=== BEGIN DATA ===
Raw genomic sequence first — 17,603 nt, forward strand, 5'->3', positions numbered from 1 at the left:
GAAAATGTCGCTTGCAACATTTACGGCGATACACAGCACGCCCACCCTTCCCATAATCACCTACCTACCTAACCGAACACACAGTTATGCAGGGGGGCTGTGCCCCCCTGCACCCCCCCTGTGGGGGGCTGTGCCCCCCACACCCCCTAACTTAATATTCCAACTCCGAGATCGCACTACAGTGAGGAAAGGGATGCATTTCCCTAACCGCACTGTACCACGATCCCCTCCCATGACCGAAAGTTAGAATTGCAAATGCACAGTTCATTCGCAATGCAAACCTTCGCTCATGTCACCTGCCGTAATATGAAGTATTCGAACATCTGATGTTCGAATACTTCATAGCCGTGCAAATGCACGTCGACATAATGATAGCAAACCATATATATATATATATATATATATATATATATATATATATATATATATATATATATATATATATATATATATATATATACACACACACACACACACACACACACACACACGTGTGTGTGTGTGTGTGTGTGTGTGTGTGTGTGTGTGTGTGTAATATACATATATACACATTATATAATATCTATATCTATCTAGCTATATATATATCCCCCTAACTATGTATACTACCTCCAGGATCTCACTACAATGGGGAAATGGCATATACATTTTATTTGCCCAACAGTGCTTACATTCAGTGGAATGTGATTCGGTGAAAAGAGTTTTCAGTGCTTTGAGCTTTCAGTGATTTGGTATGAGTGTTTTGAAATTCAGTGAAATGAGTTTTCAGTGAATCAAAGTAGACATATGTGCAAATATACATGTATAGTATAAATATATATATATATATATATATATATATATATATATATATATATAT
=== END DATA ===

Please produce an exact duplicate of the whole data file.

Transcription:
Raw genomic sequence first — 17,603 nt, forward strand, 5'->3', positions numbered from 1 at the left:
GAAAATGTCGCTTGCAACATTTACGGCGATACACAGCACGCCCACCCTTCCCATAATCACCTACCTACCTAACCGAACACACAGTTATGCAGGGGGGCTGTGCCCCCCTGCACCCCCCCTGTGGGGGGCTGTGCCCCCCACACCCCCTAACTTAATATTCCAACTCCGAGATCGCACTACAGTGAGGAAAGGGATGCATTTCCCTAACCGCACTGTACCACGATCCCCTCCCATGACCGAAAGTTAGAATTGCAAATGCACAGTTCATTCGCAATGCAAACCTTCGCTCATGTCACCTGCCGTAATATGAAGTATTCGAACATCTGATGTTCGAATACTTCATAGCCGTGCAAATGCACGTCGACATAATGATAGCAAACCATATATATATATATATATATATATATATATATATATATATATATATATATATATATATATATATATATATATATATATACACACACACACACACACACACACACACACACGTGTGTGTGTGTGTGTGTGTGTGTGTGTGTGTGTGTGTGTGTAATATACATATATACACATTATATAATATCTATATCTATCTAGCTATATATATATCCCCCTAACTATGTATACTACCTCCAGGATCTCACTACAATGGGGAAATGGCATATACATTTTATTTGCCCAACAGTGCTTACATTCAGTGGAATGTGATTCGGTGAAAAGAGTTTTCAGTGCTTTGAGCTTTCAGTGATTTGGTATGAGTGTTTTGAAATTCAGTGAAATGAGTTTTCAGTGAATCAAAGTAGACATATGTGCAAATATACATGTATAGTATAAATATATATATATATATATATATATATATATATATATATATATATAT